Posted by: Seth Hall
It seems that horror runs in the family.
Brandon Cronenberg, son of David Cronenberg (The Dead Zone, The Fly), made his debut at the Cannes Film Festival with Antiviral. Now, IFC Midnight has obtained the rights to distribute the film in the United States. Cronenberg, the younger, also wrote the screenplay, and the film stars Caleb Landry Jones, Sarah Gadon, Douglas Smith, and the ever-terrifying talent that is Malcolm McDowell.
The plot is, well…disturbing. Yes, that is a word tossed around the same way “adrenaline-pumping” or “edge of your seat” is for action films, but I am not using this adjective lightly. Jones plays Syd March, who works at a clinic that offers injections of virus cultures collected from ill celebrities to their obsessively adoring fans, for a price. The practice is described as a sort of “communion”.
Posted by: Seth Hall
There are many types of horror films. There are zombies, serial killers, demons, and things that go bump in the night. But few things can reach into the deepest realms of our minds and raise our pulses quite like the cold touch of the specter; the chill piercing the lungs like frozen needles. Oh, yes. A good haunted house film is classic, and quite the commodity.
Peter Weir (The Truman Show, Master and Commander: The Far Side of the World) is currently set to direct and write the film adaptation of the gothic haunted house thriller The Keep, based on the 2006 novel by Jennifer Egan. The story centers around two estranged cousins who reunite at a castle in central Europe, in an effort to establish a sort of alternative resort. However, something in the castle has other plans, as the anguish and fears of childhood resurface like an angry, vicious soul rising from a grave.
The book has been described as The Ring crossed with Inception.
The Truman Show established Weir as a man who could take what was at the time the new and shocking concept of reality television, and bring it to the most extreme, and almost terrifying, ultimatum. Think about it. Truman, a man, a human being, is essentially a society-sanctioned slave; a piece of property intended for the entertainment of the detached masses. The idea of being trapped in a constructed world, no matter how “perfect” the community is made out to be, would be enough to drive one past the blurred line of paranoia and closer to the boundaries holding one’s psyche in a state of stability. Regardless of what is doing it, be it a monster, ghost, or television crew, being trapped is one of the most primal fears we can face. And we must fight to escape. I have rarely cheered so ferociously for a film protagonist as I have during Truman’s attempt to face his deepest fears and make his own escape from his prison in paradise.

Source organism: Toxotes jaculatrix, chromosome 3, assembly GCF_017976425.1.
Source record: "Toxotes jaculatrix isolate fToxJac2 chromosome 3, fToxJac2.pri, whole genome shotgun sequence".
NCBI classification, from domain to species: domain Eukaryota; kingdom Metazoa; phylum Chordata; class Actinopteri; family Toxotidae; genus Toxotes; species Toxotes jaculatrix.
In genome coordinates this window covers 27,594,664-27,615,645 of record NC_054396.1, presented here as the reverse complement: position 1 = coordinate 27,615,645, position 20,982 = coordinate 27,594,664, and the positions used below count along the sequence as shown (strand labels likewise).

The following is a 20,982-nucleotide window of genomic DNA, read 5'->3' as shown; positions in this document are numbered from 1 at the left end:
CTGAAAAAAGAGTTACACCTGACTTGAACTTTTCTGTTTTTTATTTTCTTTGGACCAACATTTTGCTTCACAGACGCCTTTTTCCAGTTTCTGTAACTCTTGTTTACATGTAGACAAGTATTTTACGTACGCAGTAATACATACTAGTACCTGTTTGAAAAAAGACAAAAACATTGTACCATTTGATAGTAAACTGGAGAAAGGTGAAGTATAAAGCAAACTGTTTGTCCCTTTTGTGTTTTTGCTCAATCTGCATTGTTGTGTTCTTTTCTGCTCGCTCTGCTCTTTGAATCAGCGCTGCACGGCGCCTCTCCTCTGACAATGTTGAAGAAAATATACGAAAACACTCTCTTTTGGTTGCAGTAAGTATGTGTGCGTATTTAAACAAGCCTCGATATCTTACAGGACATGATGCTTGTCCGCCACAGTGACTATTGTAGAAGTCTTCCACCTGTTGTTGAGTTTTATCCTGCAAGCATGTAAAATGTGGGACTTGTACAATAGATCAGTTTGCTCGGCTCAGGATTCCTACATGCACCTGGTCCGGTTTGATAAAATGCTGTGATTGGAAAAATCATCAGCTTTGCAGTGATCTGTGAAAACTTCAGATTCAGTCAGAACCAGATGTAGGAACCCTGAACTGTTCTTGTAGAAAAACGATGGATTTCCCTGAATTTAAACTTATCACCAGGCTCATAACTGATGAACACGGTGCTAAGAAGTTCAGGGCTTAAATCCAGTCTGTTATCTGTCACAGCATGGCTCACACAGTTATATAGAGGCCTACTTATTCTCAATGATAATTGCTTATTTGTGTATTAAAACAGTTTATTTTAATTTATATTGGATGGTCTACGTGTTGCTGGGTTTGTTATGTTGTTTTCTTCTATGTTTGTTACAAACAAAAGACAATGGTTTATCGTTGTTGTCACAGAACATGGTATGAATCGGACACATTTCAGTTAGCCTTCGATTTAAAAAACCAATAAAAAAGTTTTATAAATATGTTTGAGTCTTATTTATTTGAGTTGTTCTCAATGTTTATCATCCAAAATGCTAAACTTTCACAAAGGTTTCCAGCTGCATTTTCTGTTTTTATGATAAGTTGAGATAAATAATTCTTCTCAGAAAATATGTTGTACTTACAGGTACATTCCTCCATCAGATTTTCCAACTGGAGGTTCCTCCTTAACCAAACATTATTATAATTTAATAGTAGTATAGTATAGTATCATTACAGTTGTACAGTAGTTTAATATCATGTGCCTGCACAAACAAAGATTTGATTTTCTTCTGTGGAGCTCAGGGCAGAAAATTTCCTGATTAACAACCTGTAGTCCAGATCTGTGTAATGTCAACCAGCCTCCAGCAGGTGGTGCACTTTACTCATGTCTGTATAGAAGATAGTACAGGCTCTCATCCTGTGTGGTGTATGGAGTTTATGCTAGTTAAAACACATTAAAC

Posted by: Seth Hall
Welcome, mortals, to The Weekly Offering. Here, we present our dark gifts in hopes that we please the Ancient Ones, that they might spare us. They are satisfied with our humble sacrifices of news, images, reviews, and commentary through the week, but on Fridays, they desire more. Their weekends, their unholy Sabbath, know no bounds. And so, to satisfy their bloodlust, as well as yours, we bring you these short, savory offerings.
Amy Adams May Be Heading for Some Dark Places
What is it about the redheads?
The ever-adorable and very talented Amy Adams is in talks to cross the threshold of horror, and star in the film adaptation of the acclaimed novel Dark Places by Gillian Flynn. The film adaptation was written by Gilles Paquet-Brenner, who is also directing. If confirmed, Adams will star as a woman named Libby Day, who witnessed the murder of her entire family when she was a child; days later testifying that her brother was the killer.
A quarter of a century later, a mysterious organization known as the Kill Club, who attempt to solve the worst of crimes, confronts her and forces her to face the truth.
In the eyes of the Ancient Ones, Adams is always a joy to behold, and to see her take on a darker role will hopefully be the start of something bloody beautiful.